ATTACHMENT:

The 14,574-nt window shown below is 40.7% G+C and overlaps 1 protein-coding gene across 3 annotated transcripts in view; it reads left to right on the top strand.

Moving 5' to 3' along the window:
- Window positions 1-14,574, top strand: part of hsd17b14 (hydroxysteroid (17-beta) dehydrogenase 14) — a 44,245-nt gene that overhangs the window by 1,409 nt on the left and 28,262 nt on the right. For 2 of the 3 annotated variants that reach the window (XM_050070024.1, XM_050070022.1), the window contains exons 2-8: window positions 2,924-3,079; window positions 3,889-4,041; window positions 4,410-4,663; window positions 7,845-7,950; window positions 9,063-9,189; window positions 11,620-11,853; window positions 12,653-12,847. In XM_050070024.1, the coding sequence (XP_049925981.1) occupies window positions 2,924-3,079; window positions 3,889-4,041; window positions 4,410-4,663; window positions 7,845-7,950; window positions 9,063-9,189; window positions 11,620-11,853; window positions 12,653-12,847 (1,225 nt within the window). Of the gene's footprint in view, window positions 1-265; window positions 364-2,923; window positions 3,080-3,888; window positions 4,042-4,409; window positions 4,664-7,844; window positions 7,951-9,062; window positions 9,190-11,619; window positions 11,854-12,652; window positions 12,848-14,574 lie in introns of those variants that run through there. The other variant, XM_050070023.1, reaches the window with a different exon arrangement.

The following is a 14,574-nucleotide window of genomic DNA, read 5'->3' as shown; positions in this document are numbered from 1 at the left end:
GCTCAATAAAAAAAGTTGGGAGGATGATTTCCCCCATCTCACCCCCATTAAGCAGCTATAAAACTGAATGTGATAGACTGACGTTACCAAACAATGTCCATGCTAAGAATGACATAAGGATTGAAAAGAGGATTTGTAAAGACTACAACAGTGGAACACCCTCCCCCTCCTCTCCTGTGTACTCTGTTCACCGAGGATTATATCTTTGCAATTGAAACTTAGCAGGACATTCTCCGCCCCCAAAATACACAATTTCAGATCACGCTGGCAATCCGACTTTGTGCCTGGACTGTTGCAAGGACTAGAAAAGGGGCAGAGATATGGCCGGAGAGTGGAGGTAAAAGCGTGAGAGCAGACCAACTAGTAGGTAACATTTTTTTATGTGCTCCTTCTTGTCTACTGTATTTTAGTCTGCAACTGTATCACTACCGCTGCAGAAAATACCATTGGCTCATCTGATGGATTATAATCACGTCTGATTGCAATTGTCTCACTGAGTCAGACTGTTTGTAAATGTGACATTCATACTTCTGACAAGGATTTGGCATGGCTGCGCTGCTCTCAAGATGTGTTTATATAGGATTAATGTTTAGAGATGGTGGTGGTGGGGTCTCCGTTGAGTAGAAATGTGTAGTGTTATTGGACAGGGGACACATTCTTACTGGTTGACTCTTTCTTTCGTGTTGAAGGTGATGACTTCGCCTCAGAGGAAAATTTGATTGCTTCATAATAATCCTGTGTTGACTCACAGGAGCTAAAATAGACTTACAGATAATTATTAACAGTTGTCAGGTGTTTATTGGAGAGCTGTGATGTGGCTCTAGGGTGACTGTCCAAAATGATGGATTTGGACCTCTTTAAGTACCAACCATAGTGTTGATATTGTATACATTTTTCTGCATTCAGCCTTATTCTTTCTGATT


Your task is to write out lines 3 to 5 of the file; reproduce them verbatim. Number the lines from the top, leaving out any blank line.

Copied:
- Window positions 1-14,574, top strand: part of hsd17b14 (hydroxysteroid (17-beta) dehydrogenase 14) — a 44,245-nt gene that overhangs the window by 1,409 nt on the left and 28,262 nt on the right. For 2 of the 3 annotated variants that reach the window (XM_050070024.1, XM_050070022.1), the window contains exons 2-8: window positions 2,924-3,079; window positions 3,889-4,041; window positions 4,410-4,663; window positions 7,845-7,950; window positions 9,063-9,189; window positions 11,620-11,853; window positions 12,653-12,847. In XM_050070024.1, the coding sequence (XP_049925981.1) occupies window positions 2,924-3,079; window positions 3,889-4,041; window positions 4,410-4,663; window positions 7,845-7,950; window positions 9,063-9,189; window positions 11,620-11,853; window positions 12,653-12,847 (1,225 nt within the window). Of the gene's footprint in view, window positions 1-265; window positions 364-2,923; window positions 3,080-3,888; window positions 4,042-4,409; window positions 4,664-7,844; window positions 7,951-9,062; window positions 9,190-11,619; window positions 11,854-12,652; window positions 12,848-14,574 lie in introns of those variants that run through there. The other variant, XM_050070023.1, reaches the window with a different exon arrangement.

The following is a 14,574-nucleotide window of genomic DNA, read 5'->3' as shown; positions in this document are numbered from 1 at the left end:
GCTCAATAAAAAAAGTTGGGAGGATGATTTCCCCCATCTCACCCCCATTAAGCAGCTATAAAACTGAATGTGATAGACTGACGTTACCAAACAATGTCCATGCTAAGAATGACATAAGGATTGAAAAGAGGATTTGTAAAGACTACAACAGTGGAACACCCTCCCCCTCCTCTCCTGTGTACTCTGTTCACCGAGGATTATATCTTTGCAATTGAAACTTAGCAGGACATTCTCCGCCCCCAAAATACACAATTTCAGATCACGCTGGCAATCCGACTTTGTGCCTGGACTGTTGCAAGGACTAGAAAAGGGGCAGAGATATGGCCGGAGAGTGGAGGTAAAAGCGTGAGAGCAGACCAACTAGTAGGTAACATTTTTTTATGTGCTCCTTCTTGTCTACTGTATTTTAGTCTGCAACTGTATCACTACCGCTGCAGAAAATACCATTGGCTCATCTGATGGATTATAATCACGTCTGATTGCAATTGTCTCACTGAGTCAGACTGTTTGTAAATGTGACATTCATACTTCTGACAAGGATTTGGCATGGCTGCGCTGCTCTCAAGATGTGTTTATATAGGATTAATGTTTAGAGATGGTGGTGGTGGGGTCTCCGTTGAGTAGAAATGTGTAGTGTTATTGGACAGGGGACACATTCTTACTGGTTGACTCTTTCTTTCGTGTTGAAGGTGATGACTTCGCCTCAGAGGAAAATTTGATTGCTTCATAATAATCCTGTGTTGACTCACAGGAGCTAAAATAGACTTACAGATAATTATTAACAGTTGTCAGGTGTTTATTGGAGAGCTGTGATGTGGCTCTAGGGTGACTGTCCAAAATGATGGATTTGGACCTCTTTAAGTACCAACCATAGTGTTGATATTGTATACATTTTTCTGCATTCAGCCTTATTCTTTCTGATT